Douglas Tirola, director of “Bernstein’s Wall.”

“Bernstein’s Wall,” a documentary about the life of the famous American conductor, had its Atlanta premiere through the Atlanta Jewish Film Festival Sept. 21 at the Sandy Springs Performing Arts Center. To celebrate the film, Reporter Newspapers spoke with director Douglas Tirola about why he felt drawn to Bernstein and the importance of the artist. You can also read Reporter Newspapers’ review of the film here.

This interview has been edited for length and clarity. 

Reporter Newspapers: What drew you to Leonard Bernstein as a subject? Did you have a relationship with his work before starting this project?

Doug Tirola: I grew up in a house that had some classical music and books. My mom, she worked for a wealthy woman who had a subscription to the New York Philharmonic, and eventually that woman shared her seats with her, and then she took them over.

I was researching another movie that had to do with something in the 1980s, and I came across a concert Leonard Bernstein did in Berlin right about two months after the fall of the Berlin Wall. He performed Beethoven’s Symphony No. 9 on Christmas morning in East Berlin – an American Jewish conductor. It just led me on this search for things about him. Not so much his music, more like his thoughts about social change and politics and family and art. 

I came across so many things that I liked. I went to my longtime producer Susan Bedusa and said, my next movie I want to direct is about Leonard Bernstein. She said, “I haven’t really heard you mention him before.” And I said, well he said all these things, and these are things that I also believe in. 

That’s where I decided to make a movie about him, really. In a way to get those ideas out that he had about people and life and politics and art, because I think they’re very relevant today.

RN: It’s interesting you bring up not focusing so much on his work, because I certainly knew him from “West Side Story,” “On the Town,” and that stuff. I found it interesting which works you decided to focus on, like “Mass” and his work with the Philharmonic. How did you decide how much time to lend to different aspects of his professional life? 

DT: It is a movie about Leonard Bernstein, and it starts at the beginning of his life and goes to the end. When you’re doing a movie, for me at least, about someone who’s so public, there are going to be a lot of fans that are going to know more than we’re ever going to know as the filmmakers, because their relationship with him and his work has been for so long. 

I kind of look at it like going to a great rock concert – they used to have things, DVD box sets, that would cover an artist’s career. You can’t have everything. You’re not going to see everything at a concert either. But you want to get the things that you feel as an audience member, that we were robbed [that] we didn’t get to learn about this or hear this, but also expose the audience to some work that they’re less familiar with. Almost anybody’s going to know “West Side Story.” A portion of the audience is going to know “Mass,” people that are big fans of his. But if you’re not, you might not know that. Then, there are some other things that he did that even the biggest fan might go, oh I forgot about that.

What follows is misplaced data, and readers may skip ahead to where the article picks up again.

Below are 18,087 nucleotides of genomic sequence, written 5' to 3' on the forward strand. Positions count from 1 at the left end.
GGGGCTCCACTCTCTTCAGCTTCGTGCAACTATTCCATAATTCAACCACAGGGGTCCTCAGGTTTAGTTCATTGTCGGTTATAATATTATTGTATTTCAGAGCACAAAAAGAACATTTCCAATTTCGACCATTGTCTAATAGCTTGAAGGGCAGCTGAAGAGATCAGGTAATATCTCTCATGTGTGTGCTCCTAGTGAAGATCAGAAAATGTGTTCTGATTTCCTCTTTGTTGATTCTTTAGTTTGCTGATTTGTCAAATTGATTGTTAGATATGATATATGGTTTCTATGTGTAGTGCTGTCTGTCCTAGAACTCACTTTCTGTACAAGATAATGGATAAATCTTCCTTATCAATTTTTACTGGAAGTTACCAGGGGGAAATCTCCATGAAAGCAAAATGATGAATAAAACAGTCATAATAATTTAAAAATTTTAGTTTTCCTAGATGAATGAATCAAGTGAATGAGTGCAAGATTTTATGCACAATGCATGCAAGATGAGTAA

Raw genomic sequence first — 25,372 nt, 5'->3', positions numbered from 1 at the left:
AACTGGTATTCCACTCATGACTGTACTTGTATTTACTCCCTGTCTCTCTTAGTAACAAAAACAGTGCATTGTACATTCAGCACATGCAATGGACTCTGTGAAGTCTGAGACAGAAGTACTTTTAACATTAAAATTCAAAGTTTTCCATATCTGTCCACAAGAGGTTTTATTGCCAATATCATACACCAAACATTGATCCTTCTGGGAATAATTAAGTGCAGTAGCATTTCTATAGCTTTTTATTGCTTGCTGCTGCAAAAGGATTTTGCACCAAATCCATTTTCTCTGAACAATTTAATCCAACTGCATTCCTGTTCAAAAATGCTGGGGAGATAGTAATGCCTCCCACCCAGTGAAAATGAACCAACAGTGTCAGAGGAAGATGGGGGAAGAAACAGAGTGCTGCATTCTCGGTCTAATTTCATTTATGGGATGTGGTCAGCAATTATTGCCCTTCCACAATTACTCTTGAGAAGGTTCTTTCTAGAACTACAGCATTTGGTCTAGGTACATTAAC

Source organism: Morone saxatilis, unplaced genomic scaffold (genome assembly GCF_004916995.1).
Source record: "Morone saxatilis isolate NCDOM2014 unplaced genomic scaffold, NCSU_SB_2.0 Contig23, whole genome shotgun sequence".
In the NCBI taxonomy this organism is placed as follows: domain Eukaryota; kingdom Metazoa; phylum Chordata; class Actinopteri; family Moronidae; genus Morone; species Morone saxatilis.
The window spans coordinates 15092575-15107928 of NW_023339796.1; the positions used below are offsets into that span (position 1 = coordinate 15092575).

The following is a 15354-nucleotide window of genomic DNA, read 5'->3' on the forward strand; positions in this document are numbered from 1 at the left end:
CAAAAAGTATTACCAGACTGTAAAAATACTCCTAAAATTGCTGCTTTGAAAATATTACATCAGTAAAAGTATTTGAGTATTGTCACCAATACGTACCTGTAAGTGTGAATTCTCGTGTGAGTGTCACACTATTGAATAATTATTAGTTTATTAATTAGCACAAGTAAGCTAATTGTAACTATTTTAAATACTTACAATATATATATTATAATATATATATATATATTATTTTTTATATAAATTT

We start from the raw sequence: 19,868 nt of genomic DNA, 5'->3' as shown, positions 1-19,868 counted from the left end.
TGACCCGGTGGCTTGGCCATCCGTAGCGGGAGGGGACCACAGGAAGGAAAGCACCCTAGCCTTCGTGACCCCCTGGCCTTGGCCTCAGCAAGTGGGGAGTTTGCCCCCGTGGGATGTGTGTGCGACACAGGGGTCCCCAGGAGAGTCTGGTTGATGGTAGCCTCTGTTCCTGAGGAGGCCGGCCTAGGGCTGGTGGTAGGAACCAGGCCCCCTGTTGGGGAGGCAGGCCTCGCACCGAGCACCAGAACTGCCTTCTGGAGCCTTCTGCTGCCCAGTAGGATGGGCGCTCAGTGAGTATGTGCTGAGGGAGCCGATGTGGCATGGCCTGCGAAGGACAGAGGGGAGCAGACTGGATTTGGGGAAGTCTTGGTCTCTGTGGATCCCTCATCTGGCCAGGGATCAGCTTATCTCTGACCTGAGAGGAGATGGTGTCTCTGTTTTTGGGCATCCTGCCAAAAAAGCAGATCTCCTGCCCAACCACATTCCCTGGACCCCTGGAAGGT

You’re really picking these parts one, to satisfy and deliver something new and exciting to the audience, and then also to help structure your own story. The pieces we picked were the ones that we thought were important to tell a coherent story, to move the story forward. Also, things you could say have to do with social change and politics and culture. So “West Side Story,” obviously immigration. “Mass” has to do with power and politics – even though, as [Bernstein] says, they’re not really mentioned. Out story of Leonard Bernstein is guided by those ideas about the world and art and artists and how they can affect change, as opposed to his greatest collaborations. Though I think you get many of those in there as well. 

February 1970: American composer, conductor and pianist Leonard Bernstein (1918 – 1990) at the Queen Elizabeth Hall on London’s South Bank. (Photo by Fox Photos/Hulton Archive/Getty Images)

RN: You brought up the performance in Berlin, which is a very powerful image that the film ends on. When you saw that, did you know that was going to be where you ended up?

DT: Before we started making the movie, the idea was to start with the Berlin Wall coming down concert, and we’ll end it there like a book end. So you do see a little bit in the very beginning of that first concert. What we didn’t know when we started was this concert he did in 1961 right as the wall was going up, where he’s playing in Berlin with the New York Philharmonic, and it happens to be Rosh Hashanah and he gives this prayer in Hebrew. In some ways,